There’s no denying that we love to gossip. From magazines to twitter feeds, gossip is an industry unto itself. On the personal level, we’ve probably all talked about someone we know in a not-great-light to a friend, family member, or coworker. Science has even studied just how talking about others runs deep into our personal and social wiring.
“Anthropologists believe that throughout human history, gossip has been a way for us to bond with others—and sometimes a tool to isolate those who aren’t supporting the group. ” — Psychology Today
Deep down we know we probably shouldn’t. But c’mon, we can’t all be saints (or chassids). But what most people don’t realize is that Judaism regards talking about others as one of the most serious matters in all of Torah.
The Prohibition of Lashon Hara
Lashon hara (literally the evil tongue), motzi shem ra (spreading a false rumor), and rechilus (talebearing, gossip) are all distinct and important classifications of talking about others. The main focus of this post is going to be lashon hara which is defined as Speaking disparagingly of another person, even if the information is entirely true.
Judaism is so serious about this prohibition that if a person is pressured to reveal information about another, it is still forbidden. “Even if one stands to lose their job for refusing to speak lashon hara, and he will then be unable to support his family, he is still forbidden to speak lashon hara.” (Chafetz Chaim).
And if you don’t think that is severe enough the Torah even forbids you from LISTENING to lashon hara. “If one finds themselves among a group of people speaking lashon hara… and he cannot leave and is too embarrassed to plug his ears, he then must… (1) Resolve not to believe the lashon hara. (2) He must not enjoy hearing it. (3) He must not say anything or show any expression that implies his assent. If possible he should show them an expression of disfavor.” (Chafetz Chiam). It’s even forbidden to say things that may cause others to speak lashon hara. So you saying, “Let’s not talk about so-and-so. I don’t want to speak about what happened,” would be forbidden.
Why so serious?
Torah writings often compare lashon hara to murder and it is not difficult to see why. Reputations, relationships, one’s emotional wellbeing, even one’s livelihood can all be effected by the opinions in the community in which they live. But what most people don’t understand is how of an effect they have on those around them. It’s so easy to shrug off our words as harmless, but the mere attitude you have about someone can influence the energy of a social group.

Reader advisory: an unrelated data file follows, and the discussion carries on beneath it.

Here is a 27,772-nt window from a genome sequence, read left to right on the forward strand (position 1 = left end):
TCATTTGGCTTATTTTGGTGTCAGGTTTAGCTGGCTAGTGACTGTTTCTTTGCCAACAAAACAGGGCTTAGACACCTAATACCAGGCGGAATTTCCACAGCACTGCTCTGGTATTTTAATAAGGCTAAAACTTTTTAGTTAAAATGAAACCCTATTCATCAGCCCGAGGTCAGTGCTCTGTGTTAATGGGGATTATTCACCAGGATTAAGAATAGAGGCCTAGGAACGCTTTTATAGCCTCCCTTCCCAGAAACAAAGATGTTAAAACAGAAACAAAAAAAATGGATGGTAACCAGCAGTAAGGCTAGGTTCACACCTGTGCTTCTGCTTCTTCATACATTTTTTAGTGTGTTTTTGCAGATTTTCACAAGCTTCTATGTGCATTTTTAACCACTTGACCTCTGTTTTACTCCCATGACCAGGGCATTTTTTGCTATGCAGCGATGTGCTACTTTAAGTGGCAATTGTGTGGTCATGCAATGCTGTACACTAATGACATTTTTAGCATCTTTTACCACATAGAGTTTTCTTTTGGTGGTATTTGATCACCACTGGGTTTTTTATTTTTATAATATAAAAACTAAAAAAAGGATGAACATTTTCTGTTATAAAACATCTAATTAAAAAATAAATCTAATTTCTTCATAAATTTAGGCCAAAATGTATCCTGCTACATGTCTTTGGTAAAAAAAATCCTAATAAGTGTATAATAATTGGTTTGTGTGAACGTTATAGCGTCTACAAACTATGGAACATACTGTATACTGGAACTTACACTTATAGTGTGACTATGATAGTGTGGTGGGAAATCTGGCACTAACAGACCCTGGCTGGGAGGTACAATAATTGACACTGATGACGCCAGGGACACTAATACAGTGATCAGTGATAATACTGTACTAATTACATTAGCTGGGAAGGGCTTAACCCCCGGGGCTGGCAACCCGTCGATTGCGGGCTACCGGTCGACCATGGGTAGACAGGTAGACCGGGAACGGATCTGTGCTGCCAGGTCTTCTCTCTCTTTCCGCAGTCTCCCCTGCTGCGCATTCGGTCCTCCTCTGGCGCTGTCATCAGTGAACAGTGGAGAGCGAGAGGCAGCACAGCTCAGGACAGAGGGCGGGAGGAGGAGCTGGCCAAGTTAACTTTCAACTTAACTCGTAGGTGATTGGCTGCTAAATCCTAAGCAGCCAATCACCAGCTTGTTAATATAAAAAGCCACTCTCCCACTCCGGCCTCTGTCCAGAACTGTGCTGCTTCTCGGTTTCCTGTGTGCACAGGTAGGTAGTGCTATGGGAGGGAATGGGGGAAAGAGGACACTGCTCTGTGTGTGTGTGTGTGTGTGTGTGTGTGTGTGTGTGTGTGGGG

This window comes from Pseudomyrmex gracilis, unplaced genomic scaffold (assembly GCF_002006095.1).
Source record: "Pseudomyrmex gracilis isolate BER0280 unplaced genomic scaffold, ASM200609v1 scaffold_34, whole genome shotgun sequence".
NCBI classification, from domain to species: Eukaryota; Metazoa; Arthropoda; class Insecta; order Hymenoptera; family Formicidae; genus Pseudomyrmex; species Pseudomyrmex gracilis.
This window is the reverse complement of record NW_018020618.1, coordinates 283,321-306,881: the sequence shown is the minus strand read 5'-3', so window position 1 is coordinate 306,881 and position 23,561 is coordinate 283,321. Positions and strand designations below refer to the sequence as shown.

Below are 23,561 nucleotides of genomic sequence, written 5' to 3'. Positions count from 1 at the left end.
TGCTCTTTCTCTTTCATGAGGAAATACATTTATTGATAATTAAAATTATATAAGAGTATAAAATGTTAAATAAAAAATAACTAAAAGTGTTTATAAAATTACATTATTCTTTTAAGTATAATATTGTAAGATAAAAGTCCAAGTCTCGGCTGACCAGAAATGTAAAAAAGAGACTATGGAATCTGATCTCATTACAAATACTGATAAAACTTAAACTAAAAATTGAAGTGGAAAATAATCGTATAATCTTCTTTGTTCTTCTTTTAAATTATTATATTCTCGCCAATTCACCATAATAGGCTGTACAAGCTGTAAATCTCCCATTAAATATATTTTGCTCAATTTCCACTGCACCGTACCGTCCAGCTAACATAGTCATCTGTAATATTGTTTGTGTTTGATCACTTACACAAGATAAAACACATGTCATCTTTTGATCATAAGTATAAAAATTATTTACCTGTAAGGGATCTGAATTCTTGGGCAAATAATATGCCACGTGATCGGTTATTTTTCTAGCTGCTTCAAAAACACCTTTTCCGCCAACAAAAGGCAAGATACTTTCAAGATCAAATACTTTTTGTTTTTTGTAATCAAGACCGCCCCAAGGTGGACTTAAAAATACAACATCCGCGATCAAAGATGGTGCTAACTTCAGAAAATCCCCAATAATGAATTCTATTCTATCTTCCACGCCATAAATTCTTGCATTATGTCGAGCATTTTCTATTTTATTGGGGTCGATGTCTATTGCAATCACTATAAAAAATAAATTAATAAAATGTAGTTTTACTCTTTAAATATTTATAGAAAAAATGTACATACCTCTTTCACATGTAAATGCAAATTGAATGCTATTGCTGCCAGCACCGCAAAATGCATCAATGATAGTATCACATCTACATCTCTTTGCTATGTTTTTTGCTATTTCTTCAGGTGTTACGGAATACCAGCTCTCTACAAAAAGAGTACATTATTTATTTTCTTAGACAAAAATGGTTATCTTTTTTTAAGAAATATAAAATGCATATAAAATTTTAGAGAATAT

And what’s worse is that lashon hara and gossip are extremely difficult, if not impossible to take back. There’s famous chasidic story which illustrates this difficulty.
A man who had gone around slandering a rabbi finally realized what he had done was wrong. So he sought out the rabbi for forgiveness. The rabbi told him he would be forgiven upon completing two tasks. The first task was to go to the roof of his house and rip open a feather pillow and toss it into the wind. Once he completed this, he would need to return to the rabbi for the second task.
The man did just as the rabbi said that very night and returned to the rabbi in the morning to inform him. The rabbi then told the man of his second task. “Now go and gather everyone of the feathers.” The man insisted that it was impossible. “Precisely,” the rabbi answered.
Now I get that the idea of actually following the laws of lashon hara seem completely unrealistic this day in age, if not impossible. And sure it is difficult, but since when has anything worthwhile been easy? A lot of the Torah I’ve come to learn has dealt with matters between man and God. And because of that I haven’t always been able to properly explain why I do certain things now to a person living in the secular world. But the ideas behind lashon hara make sense to any person with a decent sense of humanity when you think about them. It unfortunately happens to be something that is so widely practiced, we just go along with it. And the fact that so many of us will do something we know to be wrong simply because the society we live in condones it, should certainly give all of us pause about the world we live in.
Remember your words are powerful. Think twice about what you bring into the world.